What is Eid al-Adha?
At the end of the Hajj (annual pilgrimage to Mecca), Muslims throughout the world celebrate the holiday of Eid al-Adha (Festival of Sacrifice). In 2014, Eid al-Adha will begin on or around October 4th, and will last for three days.
What does Eid al-Adha commemorate?
During the Hajj, Muslims remember and commemorate the trials and triumphs of the Prophet Abraham. The Qur’an describes Abraham as follows:
“Surely Abraham was an example, obedient to Allah, by nature upright, and he was not of the polytheists. He was grateful for Our bounties. We chose him and guided him unto a right path. We gave him good in this world, and in the next he will most surely be among the righteous.” (Qur’an 16:120-121)
One of Abraham’s main trials was to face the command of Allah to kill his only son. Upon hearing this command, he prepared to submit to Allah’s will. When he was all prepared to do it, Allah revealed to him that his “sacrifice” had already been fulfilled. He had shown that his love for his Lord superceded all others, that he would lay down his own life or the lives of those dear to him in order to submit to God.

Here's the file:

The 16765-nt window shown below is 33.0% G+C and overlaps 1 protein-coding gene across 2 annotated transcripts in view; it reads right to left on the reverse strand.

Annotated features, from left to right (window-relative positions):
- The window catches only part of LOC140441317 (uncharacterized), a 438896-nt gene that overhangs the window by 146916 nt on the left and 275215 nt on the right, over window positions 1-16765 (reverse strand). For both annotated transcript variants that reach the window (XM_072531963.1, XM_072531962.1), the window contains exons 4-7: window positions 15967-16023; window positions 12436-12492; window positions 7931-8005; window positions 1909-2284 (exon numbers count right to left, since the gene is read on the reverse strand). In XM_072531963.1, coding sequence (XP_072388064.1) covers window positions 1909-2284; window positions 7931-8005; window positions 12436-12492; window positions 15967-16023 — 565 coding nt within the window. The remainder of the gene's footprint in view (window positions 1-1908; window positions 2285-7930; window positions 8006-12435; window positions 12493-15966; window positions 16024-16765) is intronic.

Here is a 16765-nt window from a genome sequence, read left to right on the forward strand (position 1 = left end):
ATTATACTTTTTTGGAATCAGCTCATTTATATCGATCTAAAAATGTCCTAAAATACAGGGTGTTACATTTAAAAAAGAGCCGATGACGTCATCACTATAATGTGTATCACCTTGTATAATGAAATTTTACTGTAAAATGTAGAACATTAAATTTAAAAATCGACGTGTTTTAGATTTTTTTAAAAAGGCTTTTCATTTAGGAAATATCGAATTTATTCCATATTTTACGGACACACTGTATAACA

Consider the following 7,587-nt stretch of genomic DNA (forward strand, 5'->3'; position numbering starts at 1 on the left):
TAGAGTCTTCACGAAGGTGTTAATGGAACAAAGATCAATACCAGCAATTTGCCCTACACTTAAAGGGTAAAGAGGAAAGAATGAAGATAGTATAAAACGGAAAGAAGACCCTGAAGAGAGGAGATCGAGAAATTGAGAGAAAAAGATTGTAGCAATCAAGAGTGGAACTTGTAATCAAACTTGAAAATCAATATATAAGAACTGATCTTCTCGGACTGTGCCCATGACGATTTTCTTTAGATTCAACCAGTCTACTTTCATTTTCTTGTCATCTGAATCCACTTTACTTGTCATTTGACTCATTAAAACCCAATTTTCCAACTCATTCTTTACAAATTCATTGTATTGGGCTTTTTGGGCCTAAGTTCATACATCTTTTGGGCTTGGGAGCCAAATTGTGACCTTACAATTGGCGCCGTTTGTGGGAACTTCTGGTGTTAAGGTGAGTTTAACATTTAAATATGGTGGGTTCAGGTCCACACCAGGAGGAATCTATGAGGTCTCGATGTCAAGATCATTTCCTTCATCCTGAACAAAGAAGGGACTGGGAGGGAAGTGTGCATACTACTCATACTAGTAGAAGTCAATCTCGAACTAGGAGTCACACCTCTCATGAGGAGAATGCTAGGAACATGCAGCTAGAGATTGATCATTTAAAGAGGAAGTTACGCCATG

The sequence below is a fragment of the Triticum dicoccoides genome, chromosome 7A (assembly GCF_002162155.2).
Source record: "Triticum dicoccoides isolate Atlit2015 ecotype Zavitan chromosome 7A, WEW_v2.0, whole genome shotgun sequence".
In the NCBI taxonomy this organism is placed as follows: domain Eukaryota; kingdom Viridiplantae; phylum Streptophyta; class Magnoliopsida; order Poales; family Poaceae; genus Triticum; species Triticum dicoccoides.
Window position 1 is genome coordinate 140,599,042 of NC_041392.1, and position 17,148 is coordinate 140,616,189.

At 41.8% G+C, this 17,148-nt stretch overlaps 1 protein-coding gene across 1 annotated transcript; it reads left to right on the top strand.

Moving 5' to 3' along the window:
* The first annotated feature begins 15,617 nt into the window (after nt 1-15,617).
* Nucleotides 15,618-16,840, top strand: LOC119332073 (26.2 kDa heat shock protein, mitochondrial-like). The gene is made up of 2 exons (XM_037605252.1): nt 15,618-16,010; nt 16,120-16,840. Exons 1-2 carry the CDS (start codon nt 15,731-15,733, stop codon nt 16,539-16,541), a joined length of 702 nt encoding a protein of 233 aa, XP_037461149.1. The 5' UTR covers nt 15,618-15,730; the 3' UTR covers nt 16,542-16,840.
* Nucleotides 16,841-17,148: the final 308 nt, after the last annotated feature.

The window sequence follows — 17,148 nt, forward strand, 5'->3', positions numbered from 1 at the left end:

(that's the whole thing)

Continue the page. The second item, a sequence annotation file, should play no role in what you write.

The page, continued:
Why do Muslims sacrifice an animal on this day?
During the celebration of Eid al-Adha, Muslims commemorate and remember Abraham’s trials, by themselves slaughtering an animal such as a sheep, camel, or goat. This action is very often misunderstood by those outside the faith.
Allah has given us power over animals and allowed us to eat meat, but only if we pronounce His name at the solemn act of taking life. Muslims slaughter animals in the same way throughout the year. By saying the name of Allah at the time of slaughter, we are reminded that life is sacred.